First Honor Guard Competition Pushes Teams to Perfection
April 5, 2007
RENO, Nev. (Army News Service, April 5, 2007) - Staff Sgt. Jeromy Turner knows all about the finality of funerals, about the idea that you have only one chance to make a good first impression.
"We only have one chance per veteran. We may do 12 services in one day, and every service has to be perfect," said the noncommissioned officer in charge of the Oregon Army National Guard's honor guard team.
"When we're not honoring veterans, we're training," Turner added. "We're doing our after-action reviews and rehearsals so that we can go out and honor these veterans the best we can."
That was the special bond among the members of eight state teams that participated in the National Guard Bureau's first competition for Army Guard honor guard teams on March 20-22.
Teams of seven Soldiers from Maryland, Missouri, Nevada, New York, Ohio, Oregon, Tennessee and Utah converged on the Stead Training Facility, an Army Guard site on the outskirts of Reno, to see how close to perfection they could come.
The Oregon team took first place. Utah took second, and Tennessee took third.
The competition was the result of the Guard Bureau's efforts to standardize the way that state teams render final honors to the people being buried and their families.
"These are probably the best teams from across the nation," said Ari Morales, the operations coordinator for Nevada's honor guard program. "They are competing in order to identify what team is upholding our standards the most and representing the National Guard Bureau in the way that they should be," added Morales who also helped coordinate the competition.
Members of the Army's 3rd U.S. Infantry (The Old Guard) from Fort Myer, Va., which participates in thousands of funerals every year and guards the Tomb of the Unknowns at Arlington National Cemetery, were the evaluators.
Each day began with an exhaustive in-ranks inspection during which Old Guard NCOs "hard-eyed" each Soldier from head to toe. They used rulers to check the uniforms; they wrote down the "gigs," or discrepancies.
Then the best of the Army Guard's best had themselves rated on all aspects of performing a funeral for a fallen veteran - from lifting caskets and urns out of hearses to firing the customary salute with M-14 rifles and presenting the folded flag to a deceased's family member.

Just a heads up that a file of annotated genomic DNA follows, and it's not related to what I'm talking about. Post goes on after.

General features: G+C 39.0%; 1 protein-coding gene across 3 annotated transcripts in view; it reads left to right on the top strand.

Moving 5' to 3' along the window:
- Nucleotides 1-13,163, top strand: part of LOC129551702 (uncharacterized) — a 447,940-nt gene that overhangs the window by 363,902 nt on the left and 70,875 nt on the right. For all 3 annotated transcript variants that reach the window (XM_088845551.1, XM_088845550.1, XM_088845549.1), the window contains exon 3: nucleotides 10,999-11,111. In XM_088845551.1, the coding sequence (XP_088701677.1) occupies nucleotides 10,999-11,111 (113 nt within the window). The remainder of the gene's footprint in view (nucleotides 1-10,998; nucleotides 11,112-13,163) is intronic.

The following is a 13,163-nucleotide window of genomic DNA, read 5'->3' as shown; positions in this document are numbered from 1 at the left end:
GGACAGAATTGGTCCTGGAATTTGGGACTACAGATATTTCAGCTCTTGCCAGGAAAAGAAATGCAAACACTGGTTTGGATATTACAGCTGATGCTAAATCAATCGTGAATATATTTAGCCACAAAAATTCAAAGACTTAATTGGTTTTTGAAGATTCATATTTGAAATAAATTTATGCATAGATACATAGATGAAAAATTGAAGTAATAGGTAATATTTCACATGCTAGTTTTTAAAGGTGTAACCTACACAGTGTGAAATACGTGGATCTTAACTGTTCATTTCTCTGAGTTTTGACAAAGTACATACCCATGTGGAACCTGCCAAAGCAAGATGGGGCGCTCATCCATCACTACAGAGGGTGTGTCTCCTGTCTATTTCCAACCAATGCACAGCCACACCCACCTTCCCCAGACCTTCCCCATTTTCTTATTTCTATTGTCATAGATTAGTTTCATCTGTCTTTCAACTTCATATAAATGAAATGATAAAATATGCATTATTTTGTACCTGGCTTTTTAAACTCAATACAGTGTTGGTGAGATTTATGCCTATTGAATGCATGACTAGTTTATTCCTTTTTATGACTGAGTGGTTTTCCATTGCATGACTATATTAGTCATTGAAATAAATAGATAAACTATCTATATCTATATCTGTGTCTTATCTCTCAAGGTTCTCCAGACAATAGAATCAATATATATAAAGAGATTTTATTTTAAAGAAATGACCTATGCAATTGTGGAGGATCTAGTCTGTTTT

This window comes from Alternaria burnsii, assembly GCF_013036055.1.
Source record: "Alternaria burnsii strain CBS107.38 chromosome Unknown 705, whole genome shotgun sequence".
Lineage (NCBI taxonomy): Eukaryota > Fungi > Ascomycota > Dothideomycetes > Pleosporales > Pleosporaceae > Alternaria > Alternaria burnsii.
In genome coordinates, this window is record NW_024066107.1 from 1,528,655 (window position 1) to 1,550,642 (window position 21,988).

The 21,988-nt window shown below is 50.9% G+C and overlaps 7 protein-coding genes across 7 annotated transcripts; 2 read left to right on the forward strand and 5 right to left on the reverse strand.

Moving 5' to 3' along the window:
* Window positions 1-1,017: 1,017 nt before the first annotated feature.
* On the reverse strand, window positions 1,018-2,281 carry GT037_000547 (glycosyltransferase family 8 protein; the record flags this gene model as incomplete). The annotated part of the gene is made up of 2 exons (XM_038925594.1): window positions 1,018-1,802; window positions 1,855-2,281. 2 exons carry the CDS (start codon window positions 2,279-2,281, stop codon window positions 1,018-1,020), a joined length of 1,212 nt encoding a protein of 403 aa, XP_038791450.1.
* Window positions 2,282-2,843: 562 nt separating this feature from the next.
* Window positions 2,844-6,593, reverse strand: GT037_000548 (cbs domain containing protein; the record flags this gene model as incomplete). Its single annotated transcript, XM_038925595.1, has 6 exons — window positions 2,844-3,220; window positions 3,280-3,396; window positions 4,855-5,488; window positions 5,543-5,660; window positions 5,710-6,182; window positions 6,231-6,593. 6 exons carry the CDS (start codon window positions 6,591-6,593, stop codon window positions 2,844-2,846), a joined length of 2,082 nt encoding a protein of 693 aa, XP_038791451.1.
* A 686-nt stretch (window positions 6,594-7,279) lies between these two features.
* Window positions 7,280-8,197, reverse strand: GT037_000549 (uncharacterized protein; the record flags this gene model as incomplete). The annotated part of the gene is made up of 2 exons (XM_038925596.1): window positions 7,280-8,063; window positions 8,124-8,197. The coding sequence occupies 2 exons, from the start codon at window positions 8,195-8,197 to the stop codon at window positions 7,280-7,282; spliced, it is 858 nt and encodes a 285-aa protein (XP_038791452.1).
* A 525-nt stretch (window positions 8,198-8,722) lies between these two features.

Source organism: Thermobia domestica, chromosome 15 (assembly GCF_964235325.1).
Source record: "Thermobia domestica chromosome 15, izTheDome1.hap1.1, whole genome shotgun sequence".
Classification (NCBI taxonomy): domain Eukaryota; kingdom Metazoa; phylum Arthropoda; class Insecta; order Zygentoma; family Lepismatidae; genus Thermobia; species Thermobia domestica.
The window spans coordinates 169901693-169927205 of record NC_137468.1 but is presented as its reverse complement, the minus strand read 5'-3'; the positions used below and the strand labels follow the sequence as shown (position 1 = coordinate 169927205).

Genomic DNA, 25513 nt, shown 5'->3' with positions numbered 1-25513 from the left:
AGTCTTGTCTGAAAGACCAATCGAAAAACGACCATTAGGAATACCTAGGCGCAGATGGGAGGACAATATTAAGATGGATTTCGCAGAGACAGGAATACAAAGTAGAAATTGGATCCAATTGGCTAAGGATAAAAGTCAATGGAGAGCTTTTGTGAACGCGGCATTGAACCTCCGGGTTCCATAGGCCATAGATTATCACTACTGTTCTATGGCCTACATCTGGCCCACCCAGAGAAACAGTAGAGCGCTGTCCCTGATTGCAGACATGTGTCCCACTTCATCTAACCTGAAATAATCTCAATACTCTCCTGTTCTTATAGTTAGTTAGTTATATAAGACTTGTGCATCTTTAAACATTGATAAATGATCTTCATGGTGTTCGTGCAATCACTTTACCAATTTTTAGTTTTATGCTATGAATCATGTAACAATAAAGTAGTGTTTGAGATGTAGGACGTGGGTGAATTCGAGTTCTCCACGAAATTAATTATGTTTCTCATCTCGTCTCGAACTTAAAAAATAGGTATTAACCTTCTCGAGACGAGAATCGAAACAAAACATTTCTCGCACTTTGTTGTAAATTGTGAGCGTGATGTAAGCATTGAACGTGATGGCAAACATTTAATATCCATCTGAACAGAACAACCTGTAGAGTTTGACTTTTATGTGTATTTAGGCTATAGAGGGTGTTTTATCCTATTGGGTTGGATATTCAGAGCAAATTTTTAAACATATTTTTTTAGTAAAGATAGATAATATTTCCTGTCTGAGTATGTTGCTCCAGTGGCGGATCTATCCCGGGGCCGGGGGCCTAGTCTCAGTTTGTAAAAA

The participants ran a grueling, timed obstacle course which had to be done twice - once for time and then repeated in full dress blues while performing honors; both times while carrying a casket weighted down by 200 pounds of sandbags. They also took a 60-question written exam on the history of memorial affairs.
Sgt. Joshua Keil from the Missouri team explained that the intense competition means more than points on a score sheet: "When I present the flag to the next of kin, and they look into my eyes with sincerity, they're looking for comfort, and I see them get just that little bit of comfort. It makes all the difference in the world."
Sgt. Delarion Perry shared that sentiment: "They come up and shake your hand after the service. That lets me know I've done my job to the fullest, the best I could do."
Oregon's Turner praised the competition and also summed up what it meant to win and to a veteran of the Iraq War: "Pretty much all of us are combat veterans and we all lost friends over there. Every day we do services we'll be marching past our friends' headstones. ... Going out there and being pallbearers together, it's something you can't describe."
(Staff Sgt. W. Michael Houk writes for the National Guard Bureau.)